My work uses bold, bright color and collage-style imagery to examine and loosen the dialogue about race, culture and gender. My paintings are typically large, almost mural-like and are largely influenced by the merging of celebrity news reports, politicians, American culture and the drama of everyday life.
My earlier work was more narrative driven, in which I would focus on one particular story or experience, but I’ve become more interested in mixing disjointed narratives and abstraction, and finding interesting ways to obscure any possible story that can be assumed when viewing my work. I want the work to provoke the viewer to formulate their own ideas and answer any questions themselves surrounding the different subjects that I touch in my work.
My artistic practice has evolved to be more timely and reflective of the world we are currently living in. In one day, I may read the paper, get on the internet and browse through you tube, my facebook timeline, look at twitter, my instagram, watch the news, watch bravo, vh1, read gossip blogs, check my email 20 times, listen to music, and do this all while talking on the phone and texting, so it has now become impossible for me not to cover a multitude of topics. I’m living in an age of information overload. Therefore, I have expanded my artistic practice to mix, combine, and mash up narratives and ideas. And I currently use the concept of the “mash up” as a framework to pull inspiration from current events and contemporary culture to create visibly chaotic paintings that bring together seemingly disparate subjects.
When Nina Chanel Abney graduated from college in 2004, there weren't a lot of great job prospects in Chicago on the horizon. She ended up taking a job at the Ford Motor Co. working on the assembly line until a friend of hers encouraged her to quit and explore graduate school. The following year, she was accepted at the Parson's School of Design's MFA program and was immediately embraced by the art world.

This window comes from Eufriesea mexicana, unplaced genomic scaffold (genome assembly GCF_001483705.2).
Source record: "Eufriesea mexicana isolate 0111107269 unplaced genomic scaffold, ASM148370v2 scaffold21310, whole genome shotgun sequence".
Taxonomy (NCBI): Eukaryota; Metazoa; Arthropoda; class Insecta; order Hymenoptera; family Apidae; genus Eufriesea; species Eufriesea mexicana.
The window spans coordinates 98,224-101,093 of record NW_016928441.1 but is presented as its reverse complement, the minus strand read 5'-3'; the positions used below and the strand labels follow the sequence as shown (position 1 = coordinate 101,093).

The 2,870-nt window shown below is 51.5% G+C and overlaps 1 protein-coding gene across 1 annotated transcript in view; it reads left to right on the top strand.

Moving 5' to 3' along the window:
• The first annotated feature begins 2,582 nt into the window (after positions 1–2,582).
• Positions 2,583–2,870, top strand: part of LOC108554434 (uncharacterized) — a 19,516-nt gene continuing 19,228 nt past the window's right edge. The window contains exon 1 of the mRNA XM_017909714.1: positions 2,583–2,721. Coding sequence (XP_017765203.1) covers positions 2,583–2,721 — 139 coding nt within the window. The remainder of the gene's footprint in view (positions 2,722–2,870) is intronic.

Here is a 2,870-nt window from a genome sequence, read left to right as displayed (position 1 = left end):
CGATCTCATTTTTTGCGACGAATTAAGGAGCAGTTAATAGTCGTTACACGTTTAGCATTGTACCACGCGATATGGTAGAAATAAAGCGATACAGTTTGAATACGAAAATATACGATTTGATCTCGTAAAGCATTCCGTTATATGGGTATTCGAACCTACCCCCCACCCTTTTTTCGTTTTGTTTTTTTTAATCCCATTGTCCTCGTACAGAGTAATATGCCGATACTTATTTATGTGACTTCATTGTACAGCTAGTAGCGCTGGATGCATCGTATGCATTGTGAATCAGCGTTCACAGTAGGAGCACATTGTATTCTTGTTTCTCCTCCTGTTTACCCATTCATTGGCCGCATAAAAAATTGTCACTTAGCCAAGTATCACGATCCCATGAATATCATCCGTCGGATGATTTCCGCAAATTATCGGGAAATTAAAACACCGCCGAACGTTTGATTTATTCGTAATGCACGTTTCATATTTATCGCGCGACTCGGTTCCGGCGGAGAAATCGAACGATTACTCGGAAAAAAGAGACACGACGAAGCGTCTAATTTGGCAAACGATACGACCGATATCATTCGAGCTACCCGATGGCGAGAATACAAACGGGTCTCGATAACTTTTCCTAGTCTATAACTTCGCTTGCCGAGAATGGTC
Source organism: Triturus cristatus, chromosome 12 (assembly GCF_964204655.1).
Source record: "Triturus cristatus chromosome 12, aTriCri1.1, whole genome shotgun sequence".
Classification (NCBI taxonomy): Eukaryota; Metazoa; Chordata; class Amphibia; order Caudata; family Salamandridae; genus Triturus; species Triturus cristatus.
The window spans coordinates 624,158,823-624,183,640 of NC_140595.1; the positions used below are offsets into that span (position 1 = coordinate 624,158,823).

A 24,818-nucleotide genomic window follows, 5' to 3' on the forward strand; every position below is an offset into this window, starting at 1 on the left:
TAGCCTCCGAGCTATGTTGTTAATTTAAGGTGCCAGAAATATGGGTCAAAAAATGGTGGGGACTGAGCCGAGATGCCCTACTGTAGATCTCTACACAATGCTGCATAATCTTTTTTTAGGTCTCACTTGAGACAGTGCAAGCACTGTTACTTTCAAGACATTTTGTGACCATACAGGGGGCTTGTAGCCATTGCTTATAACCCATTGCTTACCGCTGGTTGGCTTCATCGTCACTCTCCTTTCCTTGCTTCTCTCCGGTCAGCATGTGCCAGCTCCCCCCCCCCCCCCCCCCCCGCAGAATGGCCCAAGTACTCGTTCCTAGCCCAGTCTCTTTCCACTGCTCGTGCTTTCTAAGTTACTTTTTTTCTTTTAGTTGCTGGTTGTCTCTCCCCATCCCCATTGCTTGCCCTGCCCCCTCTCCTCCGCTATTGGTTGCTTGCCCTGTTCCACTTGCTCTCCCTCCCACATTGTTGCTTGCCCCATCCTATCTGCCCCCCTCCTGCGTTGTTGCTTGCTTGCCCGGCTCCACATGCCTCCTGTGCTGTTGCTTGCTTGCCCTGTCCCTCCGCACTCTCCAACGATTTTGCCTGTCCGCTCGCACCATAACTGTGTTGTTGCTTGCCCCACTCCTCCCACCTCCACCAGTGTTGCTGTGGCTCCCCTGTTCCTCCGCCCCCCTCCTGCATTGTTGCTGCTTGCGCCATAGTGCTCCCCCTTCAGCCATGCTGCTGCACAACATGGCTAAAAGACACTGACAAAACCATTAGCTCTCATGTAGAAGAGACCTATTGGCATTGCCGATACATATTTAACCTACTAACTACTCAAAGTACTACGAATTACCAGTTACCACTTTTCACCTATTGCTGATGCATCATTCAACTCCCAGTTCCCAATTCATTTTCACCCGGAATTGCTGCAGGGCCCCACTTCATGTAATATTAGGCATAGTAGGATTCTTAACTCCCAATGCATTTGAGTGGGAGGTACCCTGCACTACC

Her first big break came as an invitation to be the youngest artist in Don and Mera Rubell's historic exhibition, 30 Americans, followed by a feature article in W Magazine. Shortly thereafter, her work was acquired by the Brooklyn Museum and separately by the Brooklyn Museums director, Arnold Lehman. Later that year, she appeared in the pages of Glamour Magazine in an article showcasing the 10 most popular women artists. She has been on the cover of Paper Magazine and most recently, in Elle Magazine as one of the "12 Most Daring, Unexpected, and Exciting Women in Art Now". Her work has been shown at the Chrysler Museum, the Detroit Institute of the Arts, the Studio Museum in Harlem, Milwaukee Art Museum, and the Nassau County Museum. She's always had an interest in public projects and in the past few years she's done various murals including a 100 ft. long mural in Sao Paulo coinciding with the biennale, as well as a 30 ft. long mural in Chicago at Monique Meloche Gallery. This past summer, she was in Africa's Out! at Barbara Gladstone Gallery. Nina collaborated with Macy's in July to produce a 120 ft. long mural that spanned throughout the windows of Herald Sq. She also completed a basketball court in Memphis, TN. In 2017, she will have her first museum solo exhibition containing more than 50 works, curated by Marshall Price, at the Nasher Museum and travel around the country.